Building a strong compliance management system is one of the priorities for a compliance officer in an organization. There is an international standard that provides the guidelines for establishing this system: ISO 19600. Although, indeed, the nuances of corporate culture, territorial regulations, and the unique characteristics of each organization prevent the existence of a single common compliance management system for the different organizations. But it is possible to identify essential elements that must be present in any of these systems.

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Essential elements in a compliance management system

The compliance management system is the structural support of an organization. It can be defined as a set of procedures that organizations must follow to conduct their business in accordance with local laws, industry regulations, and specifications that meet customer needs. For this compliance management system to be effective, the incorporation of the following elements is required:


A successful compliance management system must be built on a solid foundation of ethics that is wholeheartedly endorsed by top management. There needs to be an unequivocal, visible, and active commitment to compliance. But even more than acting as support or having the right tone, the ISO 19600 requirements call for organizations to appoint senior compliance officers with adequate authority, and resources to manage the system.

Risks evaluation

Compliance problems can touch many areas of the business, and therefore it is necessary to know which are the most exposed. It is necessary to know the highest risks, and where to focus efforts to ensure full compliance. The risk assessment is designed to provide an overview of compliance obligations, and then identify high-risk areas to prioritize resources, and address with priorities.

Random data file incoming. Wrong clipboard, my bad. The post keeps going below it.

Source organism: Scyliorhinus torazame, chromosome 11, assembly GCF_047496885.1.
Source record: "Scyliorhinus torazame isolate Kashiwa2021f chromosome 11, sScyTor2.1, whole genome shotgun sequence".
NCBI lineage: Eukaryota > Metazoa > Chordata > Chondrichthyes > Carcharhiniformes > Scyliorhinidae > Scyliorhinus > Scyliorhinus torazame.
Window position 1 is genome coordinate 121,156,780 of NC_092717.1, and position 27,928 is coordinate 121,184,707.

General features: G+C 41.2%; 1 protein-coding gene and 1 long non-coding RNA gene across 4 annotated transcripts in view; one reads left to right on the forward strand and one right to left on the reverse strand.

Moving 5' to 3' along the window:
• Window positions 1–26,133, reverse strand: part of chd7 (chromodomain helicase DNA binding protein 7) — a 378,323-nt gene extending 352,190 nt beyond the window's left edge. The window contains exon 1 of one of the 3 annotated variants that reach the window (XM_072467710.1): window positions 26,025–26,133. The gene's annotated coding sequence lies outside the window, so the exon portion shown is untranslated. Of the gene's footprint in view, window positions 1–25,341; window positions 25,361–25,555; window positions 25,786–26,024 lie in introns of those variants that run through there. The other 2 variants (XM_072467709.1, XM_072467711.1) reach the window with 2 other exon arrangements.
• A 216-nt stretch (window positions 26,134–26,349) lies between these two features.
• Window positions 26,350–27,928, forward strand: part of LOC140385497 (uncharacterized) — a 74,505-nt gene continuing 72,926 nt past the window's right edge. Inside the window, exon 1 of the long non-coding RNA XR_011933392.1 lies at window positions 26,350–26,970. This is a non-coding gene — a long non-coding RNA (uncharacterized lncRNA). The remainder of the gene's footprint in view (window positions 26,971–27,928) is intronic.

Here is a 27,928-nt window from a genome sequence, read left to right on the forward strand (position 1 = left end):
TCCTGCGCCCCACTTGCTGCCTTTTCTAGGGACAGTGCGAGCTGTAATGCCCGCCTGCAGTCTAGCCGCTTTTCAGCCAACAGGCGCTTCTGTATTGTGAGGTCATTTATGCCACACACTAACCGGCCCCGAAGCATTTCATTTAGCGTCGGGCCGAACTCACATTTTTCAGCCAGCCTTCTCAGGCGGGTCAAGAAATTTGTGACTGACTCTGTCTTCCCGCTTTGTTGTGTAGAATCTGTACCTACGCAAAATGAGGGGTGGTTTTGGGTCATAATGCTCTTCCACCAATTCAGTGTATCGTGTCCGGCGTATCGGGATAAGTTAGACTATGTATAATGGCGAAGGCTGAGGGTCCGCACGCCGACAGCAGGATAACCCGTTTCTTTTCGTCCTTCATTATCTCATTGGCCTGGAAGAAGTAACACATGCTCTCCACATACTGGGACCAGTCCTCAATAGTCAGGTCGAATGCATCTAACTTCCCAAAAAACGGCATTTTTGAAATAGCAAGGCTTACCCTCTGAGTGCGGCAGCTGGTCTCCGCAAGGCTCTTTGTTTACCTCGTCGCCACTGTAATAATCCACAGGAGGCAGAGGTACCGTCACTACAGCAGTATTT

The system now requires organizations to have additional standards and controls in place that include detailed due diligence protocols for evaluating business partners. In this sense, criminal records, financial stability, and evidence of inappropriate associations with government agencies, for example, can be analyzed. Ultimately, the purpose of establishing effective standards, and controls is to demonstrate that the compliance management system is more than intentions on paper.


The organization must allocate appropriate personnel, and resources in quality, and quantity to effectively manage the system. Staff must have the appropriate training, culture, qualification, and experience requirements. Additional resources such as funding, administration, and monitoring tools should be considered.

Monitoring, and surveillance

Even after all ethical messages from top management reach the appropriate audience, essential standards, and controls are in place, the question is: are employees following the organization's compliance program? It is necessary to check it. Monitoring is a commitment to continuous evaluation for those in compliance programs. It allows the detection of problems in real-time and reacts quickly to remedy the findings.